Ancestry Obsession

Sometimes, I toy with the notion that I would have been a great detective. You know, had the opportunity knocked. Had Sherlock Holmes needed a Wally instead of a Watson. Had Poirot been the sort to hire a sidekick. Had both those characters been real outside of my mind.

I love a mystery. I love a story. I love the stories of objects.

This bring me to the Bible of Jesse Wallis. I’ve mentioned before that I have a collection of old Bibles and prayer books. Not because I’m especially religious but because they are so tactile and so treasured. I think of the hands they have touched as they were passed through the generations.

Of course, I bought it at a market and although it’s not in the best condition, it’s dated 1847. Pleasingly, when I got it home I found it was full treasures – two receipts from a saddlers dating 1895, a bookmark and a love token probably dating from around 1915.

 

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The inscription on the inside cover tells me it was gifted to Jesse by a clergyman. The back of the book lists the date of his marriage and the births of his children.

How can I not ask more questions? How do I contain my curiosity when I possess enough information to know more?

[Insert timelapse of my computer-based research frenzy]

Like many colonial Australians, Jesse was a convict. More unusually, he could read and write. His records say he was 5’3” and was born in Berkshire. At the age of fifteen he was found guilty of arson and received fifteen years transportation. His convict record was exemplary – his report card is blank – instead Jesse states he’s innocent of his crime. He received his ticket of leave within five years (like parole) and was pardoned in ten.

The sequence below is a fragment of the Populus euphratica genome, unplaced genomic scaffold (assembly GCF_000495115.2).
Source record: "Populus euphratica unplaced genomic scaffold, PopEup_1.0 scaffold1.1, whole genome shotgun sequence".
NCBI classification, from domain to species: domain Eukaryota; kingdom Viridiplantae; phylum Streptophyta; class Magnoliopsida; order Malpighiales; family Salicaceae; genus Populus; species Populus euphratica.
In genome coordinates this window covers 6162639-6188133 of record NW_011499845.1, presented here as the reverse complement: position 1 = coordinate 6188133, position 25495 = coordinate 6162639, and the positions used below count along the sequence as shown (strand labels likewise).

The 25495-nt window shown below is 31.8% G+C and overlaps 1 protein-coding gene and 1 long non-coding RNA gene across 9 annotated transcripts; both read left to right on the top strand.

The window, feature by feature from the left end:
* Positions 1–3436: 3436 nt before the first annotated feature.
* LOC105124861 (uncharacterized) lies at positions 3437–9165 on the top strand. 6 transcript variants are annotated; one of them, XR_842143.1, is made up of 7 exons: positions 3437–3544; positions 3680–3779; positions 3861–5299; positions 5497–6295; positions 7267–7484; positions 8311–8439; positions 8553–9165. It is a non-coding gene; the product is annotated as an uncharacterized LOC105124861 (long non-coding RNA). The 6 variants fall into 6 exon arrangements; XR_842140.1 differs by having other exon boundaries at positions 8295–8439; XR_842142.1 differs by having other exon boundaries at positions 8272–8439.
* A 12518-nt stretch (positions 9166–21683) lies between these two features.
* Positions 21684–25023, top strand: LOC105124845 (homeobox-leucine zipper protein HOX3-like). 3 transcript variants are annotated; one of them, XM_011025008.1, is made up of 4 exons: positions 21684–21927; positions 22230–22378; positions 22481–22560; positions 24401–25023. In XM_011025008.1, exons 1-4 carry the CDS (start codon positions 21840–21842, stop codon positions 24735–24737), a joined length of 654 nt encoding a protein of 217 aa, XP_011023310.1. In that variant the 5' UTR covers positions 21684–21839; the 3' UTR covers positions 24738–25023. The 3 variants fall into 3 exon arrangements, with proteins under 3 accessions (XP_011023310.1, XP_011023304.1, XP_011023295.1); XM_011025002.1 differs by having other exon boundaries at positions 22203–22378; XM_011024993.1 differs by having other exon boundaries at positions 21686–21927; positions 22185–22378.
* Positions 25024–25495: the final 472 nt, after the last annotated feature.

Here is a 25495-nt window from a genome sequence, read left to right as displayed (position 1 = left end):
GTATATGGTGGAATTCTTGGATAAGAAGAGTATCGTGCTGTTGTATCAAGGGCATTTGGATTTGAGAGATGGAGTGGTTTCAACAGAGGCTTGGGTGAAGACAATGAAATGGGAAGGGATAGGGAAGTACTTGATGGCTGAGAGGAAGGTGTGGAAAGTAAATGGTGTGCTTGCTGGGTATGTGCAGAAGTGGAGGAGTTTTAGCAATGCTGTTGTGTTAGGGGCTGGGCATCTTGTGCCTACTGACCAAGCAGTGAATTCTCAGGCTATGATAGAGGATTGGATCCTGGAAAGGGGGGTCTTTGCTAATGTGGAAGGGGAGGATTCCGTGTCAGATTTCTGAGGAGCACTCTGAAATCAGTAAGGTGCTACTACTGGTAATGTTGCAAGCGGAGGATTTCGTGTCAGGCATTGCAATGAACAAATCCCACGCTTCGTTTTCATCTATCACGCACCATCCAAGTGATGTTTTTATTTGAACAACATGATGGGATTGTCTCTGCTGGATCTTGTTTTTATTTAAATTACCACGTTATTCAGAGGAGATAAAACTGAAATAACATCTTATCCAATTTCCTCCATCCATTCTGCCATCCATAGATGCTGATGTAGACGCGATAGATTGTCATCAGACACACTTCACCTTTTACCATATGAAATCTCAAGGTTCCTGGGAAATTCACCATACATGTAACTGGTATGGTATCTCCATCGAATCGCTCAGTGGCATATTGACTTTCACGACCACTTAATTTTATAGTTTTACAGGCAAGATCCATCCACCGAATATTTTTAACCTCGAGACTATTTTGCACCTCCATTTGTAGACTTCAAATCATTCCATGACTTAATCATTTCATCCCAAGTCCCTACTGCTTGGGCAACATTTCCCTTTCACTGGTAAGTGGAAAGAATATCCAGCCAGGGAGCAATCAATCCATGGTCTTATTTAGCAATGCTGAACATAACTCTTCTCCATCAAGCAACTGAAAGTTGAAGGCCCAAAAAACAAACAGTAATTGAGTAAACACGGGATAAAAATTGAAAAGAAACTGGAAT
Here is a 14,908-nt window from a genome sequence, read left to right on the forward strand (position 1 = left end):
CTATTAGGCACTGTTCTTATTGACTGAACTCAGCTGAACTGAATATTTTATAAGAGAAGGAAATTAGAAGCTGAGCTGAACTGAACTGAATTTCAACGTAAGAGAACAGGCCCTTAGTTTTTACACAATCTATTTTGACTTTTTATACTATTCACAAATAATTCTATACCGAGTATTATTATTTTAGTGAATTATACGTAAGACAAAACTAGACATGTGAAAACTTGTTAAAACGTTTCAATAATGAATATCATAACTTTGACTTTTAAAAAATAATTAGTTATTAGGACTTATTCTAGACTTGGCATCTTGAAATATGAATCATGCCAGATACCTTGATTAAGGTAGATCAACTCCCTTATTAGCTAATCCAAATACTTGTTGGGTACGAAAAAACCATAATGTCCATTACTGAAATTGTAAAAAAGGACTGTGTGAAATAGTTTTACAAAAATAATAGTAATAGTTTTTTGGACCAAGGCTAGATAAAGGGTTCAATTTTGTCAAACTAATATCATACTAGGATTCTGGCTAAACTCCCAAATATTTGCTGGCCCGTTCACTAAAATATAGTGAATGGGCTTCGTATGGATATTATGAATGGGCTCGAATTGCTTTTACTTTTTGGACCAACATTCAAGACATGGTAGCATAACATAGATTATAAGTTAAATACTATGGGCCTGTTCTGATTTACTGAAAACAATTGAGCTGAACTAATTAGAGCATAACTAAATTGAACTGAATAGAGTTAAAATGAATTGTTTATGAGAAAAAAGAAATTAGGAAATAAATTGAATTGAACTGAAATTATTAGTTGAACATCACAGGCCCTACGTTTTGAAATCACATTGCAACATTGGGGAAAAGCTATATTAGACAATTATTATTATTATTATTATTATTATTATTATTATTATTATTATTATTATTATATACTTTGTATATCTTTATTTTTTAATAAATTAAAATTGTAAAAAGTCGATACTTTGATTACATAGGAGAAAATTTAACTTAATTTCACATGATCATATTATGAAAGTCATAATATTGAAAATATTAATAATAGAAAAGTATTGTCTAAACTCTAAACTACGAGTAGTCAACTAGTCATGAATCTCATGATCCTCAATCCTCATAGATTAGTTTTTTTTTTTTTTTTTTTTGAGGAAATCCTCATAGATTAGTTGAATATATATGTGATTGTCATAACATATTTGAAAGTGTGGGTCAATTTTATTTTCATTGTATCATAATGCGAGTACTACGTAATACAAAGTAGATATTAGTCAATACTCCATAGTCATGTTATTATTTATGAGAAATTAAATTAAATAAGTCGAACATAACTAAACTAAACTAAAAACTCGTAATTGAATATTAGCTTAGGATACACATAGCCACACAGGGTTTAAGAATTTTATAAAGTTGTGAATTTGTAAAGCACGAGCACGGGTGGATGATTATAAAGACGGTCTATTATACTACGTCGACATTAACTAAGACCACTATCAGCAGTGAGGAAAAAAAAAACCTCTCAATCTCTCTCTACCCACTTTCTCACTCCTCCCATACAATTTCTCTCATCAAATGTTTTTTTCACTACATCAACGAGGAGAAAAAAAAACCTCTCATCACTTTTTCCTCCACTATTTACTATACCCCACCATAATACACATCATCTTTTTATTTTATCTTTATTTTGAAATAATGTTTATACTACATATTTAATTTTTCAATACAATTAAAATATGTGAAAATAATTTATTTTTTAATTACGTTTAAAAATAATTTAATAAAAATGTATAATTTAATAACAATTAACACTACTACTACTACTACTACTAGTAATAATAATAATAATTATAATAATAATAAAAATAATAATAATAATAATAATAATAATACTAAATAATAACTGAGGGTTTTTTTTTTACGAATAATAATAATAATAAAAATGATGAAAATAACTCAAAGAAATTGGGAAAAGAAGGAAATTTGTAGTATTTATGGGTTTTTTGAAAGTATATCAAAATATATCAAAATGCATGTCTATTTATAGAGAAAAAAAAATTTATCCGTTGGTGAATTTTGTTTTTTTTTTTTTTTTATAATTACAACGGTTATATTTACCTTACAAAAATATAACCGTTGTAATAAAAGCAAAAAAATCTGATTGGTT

Curiosity feeds curiosity.

What of his family? What happened to them after he was transported? The detail of his records allowed me to trace his family back to England and the 1841 UK Census. A search on his father revealed he too was convicted with his son and received transportation for life! I traced his mother to the 1851 Census and she listed herself as a pauper and a widower. I could not trace his brother.

The receipts contained with the Bible pertain to Jesse’s daughter, so the Bible remained within the direct family for at least two generations.

This is what happens. Whenever I have an object that peeks into another life – I must explore it. What happened? How long did they live? Often I struggle to stop.

Once, such research allowed me to reunite a photo album with its family. I once found a book belonging to a friend’s great grandfather. I observe the movement of objects. I recognise the history objects contain and I protect them until there’s (hopefully) another person who values that too.

This is weird, right?

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8 thoughts on “Ancestry Obsession

    • Are you a hoarder yourself? My mum, who often market-shops with me, is both respectful and confused by my obsession. Her respect, I think, also comes from her love of objects and old things but doesn’t need to know the story. She sees looking back as a waste of time.
      To me it’s so interesting, but maybe not as weird as I feared. ๐Ÿ™‚

      • I’m not a hoarder persay, I simply don’t have the space for it ๐Ÿ˜ I love knowing the stories, but I don’t put in the effort you do! Again, it’s not weird at all!

  1. No. No, itโ€™s not weird at all. Itโ€™s precious and special and it makes me cry with the beauty of the way you treasure the treasures of other peopleโ€™s lives. โค

    • Not weird? What a relief. I’m pleased to hear others find it as emotive as I do. The book I found belonging to my friend’s great grandfather was quite unremarkable, possibly a school book. My friend was baffled as to why he’d give his books away. But really, at the time he gave it away, he saw it simply as an old school book, much like we’d give up our school books today. The question is then, how much should I keep!? ๐Ÿ˜€

  2. Pingback: Teary – Vanessence

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